“On the day of the sale, Mr. Fayek Wissa, the accountant, and I had to carry several satchels containing the purchase money, since a check was not legal tender for the transaction,” Bartlett continued. “About LE 409,500 in 10-pound denominations had to be counted and transferred in the presence of the official in the registration office. That was done, and the final papers for the purchase were signed on March 15, 1965. … That then became our first expansion area,” after which the University bought the Falaki land and built the Falaki building, which was initially used as a student dormitory.
“It was the simplest, most basic building you could imagine, but in those days, it was wonderful to have. That gave us an instant dormitory facility, and it also gave us that rather good-sized piece of ground,” Thomas Bartlett recounted.
In 1967, the Six-Day War took place. Though it was a tough time for both AUC and the country as a whole, the University continued to operate and students managed to sit for their exams, thanks to Thomas Bartlett’s able leadership and the cohesiveness of the AUC community. Demonstrating his commitment to and passion for AUC, he returned to the University to serve as interim president from 2002 to 2003.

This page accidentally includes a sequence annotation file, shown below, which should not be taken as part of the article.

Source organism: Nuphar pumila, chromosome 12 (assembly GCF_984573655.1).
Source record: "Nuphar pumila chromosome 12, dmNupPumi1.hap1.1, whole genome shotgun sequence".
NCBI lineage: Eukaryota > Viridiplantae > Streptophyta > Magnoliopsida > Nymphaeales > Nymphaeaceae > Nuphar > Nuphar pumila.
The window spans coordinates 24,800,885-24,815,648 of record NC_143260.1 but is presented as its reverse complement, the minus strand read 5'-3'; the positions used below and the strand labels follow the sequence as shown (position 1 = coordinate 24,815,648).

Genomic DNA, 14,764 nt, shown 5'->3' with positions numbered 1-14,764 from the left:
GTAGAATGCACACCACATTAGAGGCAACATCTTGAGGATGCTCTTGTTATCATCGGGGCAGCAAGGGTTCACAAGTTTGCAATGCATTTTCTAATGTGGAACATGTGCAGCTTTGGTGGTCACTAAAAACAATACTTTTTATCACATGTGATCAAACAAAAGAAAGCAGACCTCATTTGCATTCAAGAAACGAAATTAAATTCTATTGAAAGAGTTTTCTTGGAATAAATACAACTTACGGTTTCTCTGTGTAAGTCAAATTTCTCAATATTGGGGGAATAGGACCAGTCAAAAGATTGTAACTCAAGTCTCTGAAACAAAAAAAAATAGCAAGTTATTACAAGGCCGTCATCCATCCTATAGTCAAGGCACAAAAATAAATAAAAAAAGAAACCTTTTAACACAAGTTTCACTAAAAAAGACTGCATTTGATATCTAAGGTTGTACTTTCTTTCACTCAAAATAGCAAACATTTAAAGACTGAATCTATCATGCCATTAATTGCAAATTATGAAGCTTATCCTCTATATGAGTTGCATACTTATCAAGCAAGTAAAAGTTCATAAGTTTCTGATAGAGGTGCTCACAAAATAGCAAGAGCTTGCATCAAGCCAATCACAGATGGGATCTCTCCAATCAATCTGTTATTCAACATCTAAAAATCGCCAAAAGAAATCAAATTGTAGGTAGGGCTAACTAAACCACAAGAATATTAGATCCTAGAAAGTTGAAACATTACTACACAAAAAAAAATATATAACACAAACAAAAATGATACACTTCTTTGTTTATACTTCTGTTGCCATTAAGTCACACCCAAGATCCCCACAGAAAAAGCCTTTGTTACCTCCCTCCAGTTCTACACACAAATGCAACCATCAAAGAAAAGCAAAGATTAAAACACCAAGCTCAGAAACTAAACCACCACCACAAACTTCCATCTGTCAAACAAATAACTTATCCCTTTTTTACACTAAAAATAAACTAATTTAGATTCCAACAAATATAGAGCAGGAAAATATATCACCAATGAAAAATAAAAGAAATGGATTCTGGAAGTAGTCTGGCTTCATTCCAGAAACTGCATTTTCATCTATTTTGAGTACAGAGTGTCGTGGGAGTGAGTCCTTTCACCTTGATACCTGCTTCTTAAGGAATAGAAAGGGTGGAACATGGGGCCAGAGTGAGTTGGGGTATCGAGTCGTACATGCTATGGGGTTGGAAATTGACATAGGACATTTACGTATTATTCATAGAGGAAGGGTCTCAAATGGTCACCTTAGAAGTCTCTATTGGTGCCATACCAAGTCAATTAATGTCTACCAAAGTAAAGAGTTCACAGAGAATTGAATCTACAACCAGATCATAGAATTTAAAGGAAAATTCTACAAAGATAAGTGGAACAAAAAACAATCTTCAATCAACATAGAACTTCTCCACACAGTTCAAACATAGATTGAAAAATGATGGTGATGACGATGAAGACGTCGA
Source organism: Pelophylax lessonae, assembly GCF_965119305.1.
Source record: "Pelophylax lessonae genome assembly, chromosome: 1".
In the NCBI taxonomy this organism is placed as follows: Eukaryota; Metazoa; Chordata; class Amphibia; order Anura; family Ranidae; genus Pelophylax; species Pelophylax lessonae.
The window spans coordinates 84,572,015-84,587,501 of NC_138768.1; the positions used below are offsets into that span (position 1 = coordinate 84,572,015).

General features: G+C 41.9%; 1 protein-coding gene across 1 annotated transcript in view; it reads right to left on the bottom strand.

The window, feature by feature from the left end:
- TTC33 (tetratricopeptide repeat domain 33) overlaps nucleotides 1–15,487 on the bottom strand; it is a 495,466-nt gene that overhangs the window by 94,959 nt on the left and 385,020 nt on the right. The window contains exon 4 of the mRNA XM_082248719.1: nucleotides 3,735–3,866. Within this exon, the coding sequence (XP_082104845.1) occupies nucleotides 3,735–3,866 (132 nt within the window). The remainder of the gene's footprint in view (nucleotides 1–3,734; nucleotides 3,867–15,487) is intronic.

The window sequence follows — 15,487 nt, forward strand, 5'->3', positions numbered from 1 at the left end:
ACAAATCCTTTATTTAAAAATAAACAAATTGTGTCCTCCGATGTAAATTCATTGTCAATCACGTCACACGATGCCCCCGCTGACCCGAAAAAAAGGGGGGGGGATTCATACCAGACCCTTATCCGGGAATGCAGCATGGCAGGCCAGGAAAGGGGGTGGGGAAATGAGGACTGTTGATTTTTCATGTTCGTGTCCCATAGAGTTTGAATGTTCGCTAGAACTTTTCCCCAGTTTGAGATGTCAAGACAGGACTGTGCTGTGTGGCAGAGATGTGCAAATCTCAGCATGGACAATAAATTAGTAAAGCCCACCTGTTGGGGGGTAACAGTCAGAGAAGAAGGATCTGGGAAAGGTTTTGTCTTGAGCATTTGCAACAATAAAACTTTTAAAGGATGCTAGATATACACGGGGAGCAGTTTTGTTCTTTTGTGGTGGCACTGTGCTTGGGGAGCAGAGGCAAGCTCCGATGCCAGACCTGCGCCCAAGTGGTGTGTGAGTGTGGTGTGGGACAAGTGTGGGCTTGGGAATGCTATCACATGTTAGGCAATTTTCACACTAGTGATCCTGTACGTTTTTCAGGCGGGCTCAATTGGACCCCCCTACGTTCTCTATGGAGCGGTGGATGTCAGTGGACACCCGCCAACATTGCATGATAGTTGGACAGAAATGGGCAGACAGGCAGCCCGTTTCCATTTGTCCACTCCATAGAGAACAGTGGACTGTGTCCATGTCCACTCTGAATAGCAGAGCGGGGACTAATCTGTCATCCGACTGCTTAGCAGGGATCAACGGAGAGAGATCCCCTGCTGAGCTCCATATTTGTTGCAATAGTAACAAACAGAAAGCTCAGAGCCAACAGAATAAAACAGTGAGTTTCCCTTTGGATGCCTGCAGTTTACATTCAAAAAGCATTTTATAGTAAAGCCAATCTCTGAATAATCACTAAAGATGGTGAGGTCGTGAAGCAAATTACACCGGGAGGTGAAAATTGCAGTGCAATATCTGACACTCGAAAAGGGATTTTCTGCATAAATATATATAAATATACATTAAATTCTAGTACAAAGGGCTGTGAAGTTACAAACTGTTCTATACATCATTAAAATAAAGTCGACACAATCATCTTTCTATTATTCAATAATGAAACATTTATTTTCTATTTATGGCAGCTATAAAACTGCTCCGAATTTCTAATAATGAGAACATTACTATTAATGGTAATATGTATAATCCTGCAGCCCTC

And throughout these years, Thomas Bartlett finds AUC to be the same as when it was first founded in 1919 — remaining true to its mission of service and excellence. “The thing that fascinates me is how much AUC has changed and how much it has remained the same,” he said. Watch the full interview.
In a 2005 oral history interview with the University Archives, he noted, “One of the things that is important about AUC is that there’s a remarkable amount of continuity … that is to say of defining principles. AUC has always seen itself as a servant and not an end in itself. It’s always seen itself as an institution whose being is committed to serving Egypt and the region. … When [the trustees] talk about AUC and what we ought to be doing and why we ought to be doing it, the hidden premise always is, this is an institution with a soul. … That has not changed. … So I see more continuity of purpose.”
The AUC community is also one of the University’s strong pillars since its establishment, he added. “One of the things that is a challenge in universities is the development of culture. A community needs a character, and it needs a culture. And I think that’s happened at AUC long since, and there’s continuity in that culture,” he said.